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Regulation T is a legal restriction on stock trading in the United States. It applies to investors who buy on margin, meaning they borrow money from their broker to buy stocks. Regulation T means investors must put in money matching or exceeding the money they borrow.
Buying on margin involves investing more than the amount of cash you actually hand over up front. It can apply to a variety of investments styles, but in relation to Regulation T, usually simply involves borrowing money from the broker to buy stocks or other securities. This increases the potential return of the investment, but also increases potential losses.
There is a legal restriction known as the minimum margin requirement. This details the proportion of the total investment at any particular time that must be covered by the investor's own cash. If the security the investment is in falls in value, the broker makes a margin call, meaning the investor will need to give more money to the broker to restore the proportion. In most cases, this process is guaranteed by the investor using other securities he owns as collateral. If the investor needs to give more cash to the broker, these other securities are automatically sold.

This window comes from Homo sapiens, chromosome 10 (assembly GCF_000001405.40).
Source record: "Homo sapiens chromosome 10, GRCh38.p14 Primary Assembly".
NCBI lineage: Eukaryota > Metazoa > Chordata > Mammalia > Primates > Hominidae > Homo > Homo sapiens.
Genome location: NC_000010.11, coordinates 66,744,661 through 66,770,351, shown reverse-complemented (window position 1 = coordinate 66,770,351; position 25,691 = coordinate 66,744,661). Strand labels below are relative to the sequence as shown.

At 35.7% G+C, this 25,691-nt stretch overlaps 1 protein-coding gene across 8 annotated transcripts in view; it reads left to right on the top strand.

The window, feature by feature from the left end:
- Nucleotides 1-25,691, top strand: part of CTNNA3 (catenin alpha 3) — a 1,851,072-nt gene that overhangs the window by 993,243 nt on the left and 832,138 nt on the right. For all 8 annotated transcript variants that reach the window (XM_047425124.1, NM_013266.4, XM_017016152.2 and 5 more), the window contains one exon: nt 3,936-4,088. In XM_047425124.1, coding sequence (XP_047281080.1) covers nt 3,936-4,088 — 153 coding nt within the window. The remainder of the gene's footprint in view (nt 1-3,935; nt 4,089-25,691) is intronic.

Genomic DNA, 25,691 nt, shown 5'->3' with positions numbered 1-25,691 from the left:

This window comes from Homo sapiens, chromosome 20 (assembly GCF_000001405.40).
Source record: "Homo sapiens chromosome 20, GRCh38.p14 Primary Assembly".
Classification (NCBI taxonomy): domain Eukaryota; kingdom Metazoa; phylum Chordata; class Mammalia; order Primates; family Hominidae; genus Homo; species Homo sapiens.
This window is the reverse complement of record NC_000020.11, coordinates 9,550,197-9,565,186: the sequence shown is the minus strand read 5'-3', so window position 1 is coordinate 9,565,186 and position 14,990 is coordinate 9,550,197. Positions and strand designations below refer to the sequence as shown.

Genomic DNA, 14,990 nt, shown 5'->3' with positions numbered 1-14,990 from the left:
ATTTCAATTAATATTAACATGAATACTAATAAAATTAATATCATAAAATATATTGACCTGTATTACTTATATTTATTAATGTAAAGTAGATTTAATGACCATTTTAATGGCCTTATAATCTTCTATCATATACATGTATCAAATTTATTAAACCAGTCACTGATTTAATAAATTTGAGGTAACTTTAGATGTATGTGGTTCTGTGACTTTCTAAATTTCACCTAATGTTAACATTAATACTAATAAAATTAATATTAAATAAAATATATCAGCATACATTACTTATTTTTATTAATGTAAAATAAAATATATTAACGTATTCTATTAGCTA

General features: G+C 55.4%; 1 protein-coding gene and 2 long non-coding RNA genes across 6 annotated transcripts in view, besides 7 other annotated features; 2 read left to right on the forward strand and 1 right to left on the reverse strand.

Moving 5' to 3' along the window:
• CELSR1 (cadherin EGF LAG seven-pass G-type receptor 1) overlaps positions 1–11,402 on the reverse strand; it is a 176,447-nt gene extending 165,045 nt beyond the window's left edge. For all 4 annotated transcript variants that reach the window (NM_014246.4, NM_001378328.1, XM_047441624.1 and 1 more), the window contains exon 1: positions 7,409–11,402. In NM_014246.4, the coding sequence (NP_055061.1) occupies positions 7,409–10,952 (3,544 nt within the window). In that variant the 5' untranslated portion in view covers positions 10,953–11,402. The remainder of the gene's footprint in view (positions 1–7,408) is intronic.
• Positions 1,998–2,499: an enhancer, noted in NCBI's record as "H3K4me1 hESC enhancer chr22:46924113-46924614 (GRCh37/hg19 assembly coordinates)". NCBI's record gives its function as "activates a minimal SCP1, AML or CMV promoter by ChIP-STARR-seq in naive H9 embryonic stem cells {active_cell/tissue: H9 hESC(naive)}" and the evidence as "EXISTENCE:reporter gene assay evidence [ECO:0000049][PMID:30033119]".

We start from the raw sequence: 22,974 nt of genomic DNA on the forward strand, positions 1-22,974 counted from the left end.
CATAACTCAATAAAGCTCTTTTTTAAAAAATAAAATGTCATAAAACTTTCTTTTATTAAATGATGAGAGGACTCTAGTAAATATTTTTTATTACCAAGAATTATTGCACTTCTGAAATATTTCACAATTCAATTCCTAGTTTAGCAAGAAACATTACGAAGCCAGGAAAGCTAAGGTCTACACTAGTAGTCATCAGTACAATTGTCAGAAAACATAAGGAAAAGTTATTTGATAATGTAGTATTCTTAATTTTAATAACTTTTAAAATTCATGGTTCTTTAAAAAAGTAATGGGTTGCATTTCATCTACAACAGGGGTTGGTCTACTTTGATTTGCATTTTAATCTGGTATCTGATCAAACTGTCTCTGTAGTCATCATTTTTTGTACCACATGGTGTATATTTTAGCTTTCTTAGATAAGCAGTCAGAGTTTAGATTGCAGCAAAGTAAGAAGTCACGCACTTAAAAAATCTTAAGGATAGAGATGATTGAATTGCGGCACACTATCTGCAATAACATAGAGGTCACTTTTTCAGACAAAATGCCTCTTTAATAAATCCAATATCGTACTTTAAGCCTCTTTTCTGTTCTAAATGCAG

Historically, the minimum margin requirement was very high, which proved problematic. This is because if stock prices fell, more investors needed to give extra cash to their brokers to maintain the margin requirement. This often involved selling off other securities. The increase in sell-offs drove stock market prices down further, which in turn meant even more investors had to give extra cash to their brokers, creating a vicious circle. This pattern has been cited as a significant factor in the 1929 stock market crash.
Since that time, minimum margin requirements have been much lower. Regulation T is the law that gives the Federal Reserve the power to set the minimum margin requirements. In 1974, the level was set at 50%, meaning that anyone buying on margin must give at least half the investment's value to the broker at the start, with the amount provided as a loan by the broker restricted to half the investment's value.
It is important to remember that Regulation T is only a legal limit. A broker may impose tighter margin requirements to give themselves greater protection. These requirements will usually vary, depending on the trading history and reliability of the investor.